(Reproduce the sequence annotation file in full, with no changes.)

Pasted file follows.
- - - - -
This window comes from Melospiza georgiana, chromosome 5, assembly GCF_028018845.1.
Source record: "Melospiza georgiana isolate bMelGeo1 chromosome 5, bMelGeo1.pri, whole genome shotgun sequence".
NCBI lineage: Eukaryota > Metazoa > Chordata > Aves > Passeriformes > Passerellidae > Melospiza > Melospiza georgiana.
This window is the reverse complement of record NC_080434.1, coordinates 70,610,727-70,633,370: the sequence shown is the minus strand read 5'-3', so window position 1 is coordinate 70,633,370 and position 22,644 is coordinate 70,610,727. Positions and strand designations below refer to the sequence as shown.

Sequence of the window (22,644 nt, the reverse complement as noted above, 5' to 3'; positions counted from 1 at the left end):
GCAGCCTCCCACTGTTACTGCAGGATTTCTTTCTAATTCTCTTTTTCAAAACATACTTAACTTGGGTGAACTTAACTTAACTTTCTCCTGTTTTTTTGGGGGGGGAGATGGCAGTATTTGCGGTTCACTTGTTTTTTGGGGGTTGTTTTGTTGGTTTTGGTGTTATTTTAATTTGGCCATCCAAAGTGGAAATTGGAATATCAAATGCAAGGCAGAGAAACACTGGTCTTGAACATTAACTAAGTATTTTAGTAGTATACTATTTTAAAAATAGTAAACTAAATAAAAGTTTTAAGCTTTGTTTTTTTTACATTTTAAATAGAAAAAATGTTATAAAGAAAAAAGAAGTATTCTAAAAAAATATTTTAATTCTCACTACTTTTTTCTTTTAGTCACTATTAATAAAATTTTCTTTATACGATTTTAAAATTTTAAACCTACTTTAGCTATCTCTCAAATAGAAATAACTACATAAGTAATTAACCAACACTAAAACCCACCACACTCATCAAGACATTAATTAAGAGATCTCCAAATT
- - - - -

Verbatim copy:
This window comes from Melospiza georgiana, chromosome 5, assembly GCF_028018845.1.
Source record: "Melospiza georgiana isolate bMelGeo1 chromosome 5, bMelGeo1.pri, whole genome shotgun sequence".
NCBI lineage: Eukaryota > Metazoa > Chordata > Aves > Passeriformes > Passerellidae > Melospiza > Melospiza georgiana.
This window is the reverse complement of record NC_080434.1, coordinates 70,610,727-70,633,370: the sequence shown is the minus strand read 5'-3', so window position 1 is coordinate 70,633,370 and position 22,644 is coordinate 70,610,727. Positions and strand designations below refer to the sequence as shown.

Sequence of the window (22,644 nt, the reverse complement as noted above, 5' to 3'; positions counted from 1 at the left end):
GCAGCCTCCCACTGTTACTGCAGGATTTCTTTCTAATTCTCTTTTTCAAAACATACTTAACTTGGGTGAACTTAACTTAACTTTCTCCTGTTTTTTTGGGGGGGGAGATGGCAGTATTTGCGGTTCACTTGTTTTTTGGGGGTTGTTTTGTTGGTTTTGGTGTTATTTTAATTTGGCCATCCAAAGTGGAAATTGGAATATCAAATGCAAGGCAGAGAAACACTGGTCTTGAACATTAACTAAGTATTTTAGTAGTATACTATTTTAAAAATAGTAAACTAAATAAAAGTTTTAAGCTTTGTTTTTTTTACATTTTAAATAGAAAAAATGTTATAAAGAAAAAAGAAGTATTCTAAAAAAATATTTTAATTCTCACTACTTTTTTCTTTTAGTCACTATTAATAAAATTTTCTTTATACGATTTTAAAATTTTAAACCTACTTTAGCTATCTCTCAAATAGAAATAACTACATAAGTAATTAACCAACACTAAAACCCACCACACTCATCAAGACATTAATTAAGAGATCTCCAAATT